U of I Professor Gets NSF EPSCoR Award for Innovative Fire Science Research
December 07, 2023
MOSCOW, Idaho — A University of Idaho fire scientist is the recipient of the 2023 Jean’ne M. Shreeve National Science Foundation (NSF) Established Program to Stimulate Competitive Research (EPSCoR) Research Excellence Award.
Alistair Smith, professor and chair of the Department of Earth and Spatial Sciences, received the award during the Idaho EPSCoR Committee Annual Business Meeting held at Idaho State University in Pocatello on Nov. 2.
“Smith embodies the spirit of the Jean’ne Shreeve award by fostering innovative and collaborative research in fire science coupled with outstanding mentoring of junior scientists,” said Ginger E. Carney, dean of U of I’s College of Science. “His early career was supported by the EPSCoR program, and he has paid it forward by contributing to new EPSCoR initiatives, including the recently awarded $20 million EPSCoR Track 1 I-CREWS grant. Among his best qualities are the generous ways in which he supports colleagues at all levels. The university and state have greatly benefited from Smith’s contributions to research and training, and we are delighted to have such a respected colleague in the College of Science.”
Smith, an internationally recognized leader in wildland fire science, is an expert in pyroecophysiology, a new sub-field of fire ecology that he termed in 2017 that focuses on understanding how fires affect trees, why some die and, when they survive, what happens to them. His team’s research has had a major impact on changing the understanding of fire ecology, especially in the face of more intense and frequent fires under climate change.
“For years, many believed that when fires interact with trees, it may take a few years, but they all eventually will die,” Smith said. “My research shows that trees are a lot like us in that they experience something similar to first-, second- and third-degree burns, where the degree of fire intensity impacts how likely they will die, how fast they recover afterward, and how their vigor and health changes after the fires. My research has also changed the way people think about how fires kill trees. A lot of people think trees die of thirst after fires, but my team has shown that they die of starvation.”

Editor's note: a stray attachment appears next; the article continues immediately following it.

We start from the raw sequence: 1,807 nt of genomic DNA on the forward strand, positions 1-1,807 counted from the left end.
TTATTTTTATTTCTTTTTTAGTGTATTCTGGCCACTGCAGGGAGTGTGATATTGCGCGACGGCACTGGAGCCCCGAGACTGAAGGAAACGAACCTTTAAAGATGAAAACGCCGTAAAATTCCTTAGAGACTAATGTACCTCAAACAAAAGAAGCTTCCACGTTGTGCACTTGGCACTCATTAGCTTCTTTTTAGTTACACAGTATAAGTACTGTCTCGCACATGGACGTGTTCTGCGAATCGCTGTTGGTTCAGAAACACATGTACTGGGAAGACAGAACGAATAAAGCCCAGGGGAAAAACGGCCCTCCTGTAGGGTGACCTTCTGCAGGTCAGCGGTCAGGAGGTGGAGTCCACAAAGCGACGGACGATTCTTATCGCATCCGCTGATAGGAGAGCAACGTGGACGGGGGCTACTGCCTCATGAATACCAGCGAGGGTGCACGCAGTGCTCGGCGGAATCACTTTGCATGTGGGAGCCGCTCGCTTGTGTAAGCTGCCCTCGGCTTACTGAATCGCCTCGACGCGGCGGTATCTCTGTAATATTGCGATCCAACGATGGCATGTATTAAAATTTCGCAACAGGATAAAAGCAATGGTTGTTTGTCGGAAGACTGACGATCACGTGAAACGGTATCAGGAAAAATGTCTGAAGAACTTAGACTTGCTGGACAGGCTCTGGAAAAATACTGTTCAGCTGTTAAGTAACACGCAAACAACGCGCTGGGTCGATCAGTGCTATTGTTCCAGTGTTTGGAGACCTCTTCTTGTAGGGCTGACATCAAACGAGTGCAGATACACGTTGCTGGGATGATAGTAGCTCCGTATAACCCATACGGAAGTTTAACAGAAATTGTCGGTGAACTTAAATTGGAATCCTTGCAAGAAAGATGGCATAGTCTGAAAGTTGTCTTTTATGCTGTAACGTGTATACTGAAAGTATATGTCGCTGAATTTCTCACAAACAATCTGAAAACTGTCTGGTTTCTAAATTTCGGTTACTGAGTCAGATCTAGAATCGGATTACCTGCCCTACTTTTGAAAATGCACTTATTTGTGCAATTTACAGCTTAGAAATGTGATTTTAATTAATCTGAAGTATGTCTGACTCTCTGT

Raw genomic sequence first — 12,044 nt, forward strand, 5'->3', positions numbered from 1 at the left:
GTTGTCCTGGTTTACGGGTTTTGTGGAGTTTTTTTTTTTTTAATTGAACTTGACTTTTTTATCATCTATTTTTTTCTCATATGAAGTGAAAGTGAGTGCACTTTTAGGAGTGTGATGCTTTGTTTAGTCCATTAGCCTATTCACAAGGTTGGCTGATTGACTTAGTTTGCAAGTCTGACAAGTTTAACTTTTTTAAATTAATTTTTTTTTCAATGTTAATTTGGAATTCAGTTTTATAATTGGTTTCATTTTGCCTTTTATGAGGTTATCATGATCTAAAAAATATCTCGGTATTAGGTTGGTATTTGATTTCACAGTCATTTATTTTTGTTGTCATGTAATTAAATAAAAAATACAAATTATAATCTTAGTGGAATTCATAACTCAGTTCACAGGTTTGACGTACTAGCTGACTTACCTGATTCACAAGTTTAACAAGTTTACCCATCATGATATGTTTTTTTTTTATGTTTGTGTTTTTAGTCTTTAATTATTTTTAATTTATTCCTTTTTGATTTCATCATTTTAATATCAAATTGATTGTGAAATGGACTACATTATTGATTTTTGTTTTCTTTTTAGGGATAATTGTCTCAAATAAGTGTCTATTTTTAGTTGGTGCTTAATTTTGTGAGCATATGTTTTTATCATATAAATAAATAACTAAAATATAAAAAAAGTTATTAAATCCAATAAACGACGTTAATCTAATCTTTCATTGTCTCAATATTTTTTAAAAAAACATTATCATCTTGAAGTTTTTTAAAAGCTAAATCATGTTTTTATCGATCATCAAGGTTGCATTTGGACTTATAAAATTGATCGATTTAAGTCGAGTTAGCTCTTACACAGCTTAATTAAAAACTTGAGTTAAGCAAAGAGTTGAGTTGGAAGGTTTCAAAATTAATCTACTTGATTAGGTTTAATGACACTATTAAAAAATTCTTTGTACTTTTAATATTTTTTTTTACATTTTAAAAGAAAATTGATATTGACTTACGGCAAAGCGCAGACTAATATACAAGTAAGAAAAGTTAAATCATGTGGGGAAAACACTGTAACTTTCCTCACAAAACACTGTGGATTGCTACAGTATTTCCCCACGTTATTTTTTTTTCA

Inspired by U of I Distinguished Professor Jean’ne M. Shreeve for her imaginative leadership of EPSCoR in Idaho for more than 20 years, this award recognizes the accomplishments of faculty members at Boise State University, ISU, U of I or other state institutions of higher education who have previously been active participants in the NSF EPSCoR program.
“Smith is an outstanding recipient of this award,” said Dave Tuthill, assistant chair of the Idaho State EPSCoR Committee and chair of the Jean’ne Shreeve EPSCoR Research Excellence Award Selection Committee. “He has an exceptional record as a researcher, a graduate student mentor and an author of articles with national and international interest.”
Smith expressed his gratitude, not only for the recognition, but also for EPSCoR’s continued support over the years.
“I am deeply humbled as I owe my entire research program to EPSCoR’s initial support, and I will always continue to pay it forward to help others attain the same level of success they helped me achieve,” Smith said.
Professor and Chair, Department of Earth and Spatial Sciences
University of Idaho
About the University of Idaho
The University of Idaho, home of the Vandals, is Idaho’s land-grant, national research university. From its residential campus in Moscow, U of I serves the state of Idaho through educational centers in Boise, Coeur d’Alene and Idaho Falls, nine research and Extension centers, plus Extension offices in 42 counties. Home to nearly 11,000 students statewide, U of I is a leader in student-centered learning and excels at interdisciplinary research, service to businesses and communities, and in advancing diversity, citizenship and global outreach. U of I competes in the Big Sky and Western Athletic conferences. Learn more at uidaho.edu.